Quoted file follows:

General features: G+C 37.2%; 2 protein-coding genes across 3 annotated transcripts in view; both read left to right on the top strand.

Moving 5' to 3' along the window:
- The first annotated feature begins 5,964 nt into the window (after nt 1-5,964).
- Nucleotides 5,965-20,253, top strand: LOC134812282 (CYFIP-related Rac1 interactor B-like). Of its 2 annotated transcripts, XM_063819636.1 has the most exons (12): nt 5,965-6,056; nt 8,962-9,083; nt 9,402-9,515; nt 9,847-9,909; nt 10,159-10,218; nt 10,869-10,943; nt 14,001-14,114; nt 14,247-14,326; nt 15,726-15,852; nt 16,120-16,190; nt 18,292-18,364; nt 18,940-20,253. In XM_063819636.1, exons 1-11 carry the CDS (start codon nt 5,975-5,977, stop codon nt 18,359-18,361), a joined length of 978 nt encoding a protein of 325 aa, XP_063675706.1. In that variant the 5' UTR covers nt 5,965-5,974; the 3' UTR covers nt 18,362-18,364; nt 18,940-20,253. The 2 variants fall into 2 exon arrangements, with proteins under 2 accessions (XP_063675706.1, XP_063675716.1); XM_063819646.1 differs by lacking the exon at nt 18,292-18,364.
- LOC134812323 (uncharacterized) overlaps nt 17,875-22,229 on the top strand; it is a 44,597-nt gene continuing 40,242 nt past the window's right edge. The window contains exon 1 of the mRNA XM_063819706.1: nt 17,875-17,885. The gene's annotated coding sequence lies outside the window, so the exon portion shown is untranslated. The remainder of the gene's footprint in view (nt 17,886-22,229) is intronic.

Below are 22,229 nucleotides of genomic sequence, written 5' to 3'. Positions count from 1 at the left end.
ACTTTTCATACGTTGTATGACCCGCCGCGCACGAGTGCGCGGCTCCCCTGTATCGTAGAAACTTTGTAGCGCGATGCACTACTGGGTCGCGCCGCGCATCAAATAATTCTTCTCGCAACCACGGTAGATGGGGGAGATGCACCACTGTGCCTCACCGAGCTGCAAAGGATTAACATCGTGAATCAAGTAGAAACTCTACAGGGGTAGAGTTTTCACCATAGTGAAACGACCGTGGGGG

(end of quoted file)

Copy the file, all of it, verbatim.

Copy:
General features: G+C 37.2%; 2 protein-coding genes across 3 annotated transcripts in view; both read left to right on the top strand.

Moving 5' to 3' along the window:
- The first annotated feature begins 5,964 nt into the window (after nt 1-5,964).
- Nucleotides 5,965-20,253, top strand: LOC134812282 (CYFIP-related Rac1 interactor B-like). Of its 2 annotated transcripts, XM_063819636.1 has the most exons (12): nt 5,965-6,056; nt 8,962-9,083; nt 9,402-9,515; nt 9,847-9,909; nt 10,159-10,218; nt 10,869-10,943; nt 14,001-14,114; nt 14,247-14,326; nt 15,726-15,852; nt 16,120-16,190; nt 18,292-18,364; nt 18,940-20,253. In XM_063819636.1, exons 1-11 carry the CDS (start codon nt 5,975-5,977, stop codon nt 18,359-18,361), a joined length of 978 nt encoding a protein of 325 aa, XP_063675706.1. In that variant the 5' UTR covers nt 5,965-5,974; the 3' UTR covers nt 18,362-18,364; nt 18,940-20,253. The 2 variants fall into 2 exon arrangements, with proteins under 2 accessions (XP_063675706.1, XP_063675716.1); XM_063819646.1 differs by lacking the exon at nt 18,292-18,364.
- LOC134812323 (uncharacterized) overlaps nt 17,875-22,229 on the top strand; it is a 44,597-nt gene continuing 40,242 nt past the window's right edge. The window contains exon 1 of the mRNA XM_063819706.1: nt 17,875-17,885. The gene's annotated coding sequence lies outside the window, so the exon portion shown is untranslated. The remainder of the gene's footprint in view (nt 17,886-22,229) is intronic.

Below are 22,229 nucleotides of genomic sequence, written 5' to 3'. Positions count from 1 at the left end.
ACTTTTCATACGTTGTATGACCCGCCGCGCACGAGTGCGCGGCTCCCCTGTATCGTAGAAACTTTGTAGCGCGATGCACTACTGGGTCGCGCCGCGCATCAAATAATTCTTCTCGCAACCACGGTAGATGGGGGAGATGCACCACTGTGCCTCACCGAGCTGCAAAGGATTAACATCGTGAATCAAGTAGAAACTCTACAGGGGTAGAGTTTTCACCATAGTGAAACGACCGTGGGGG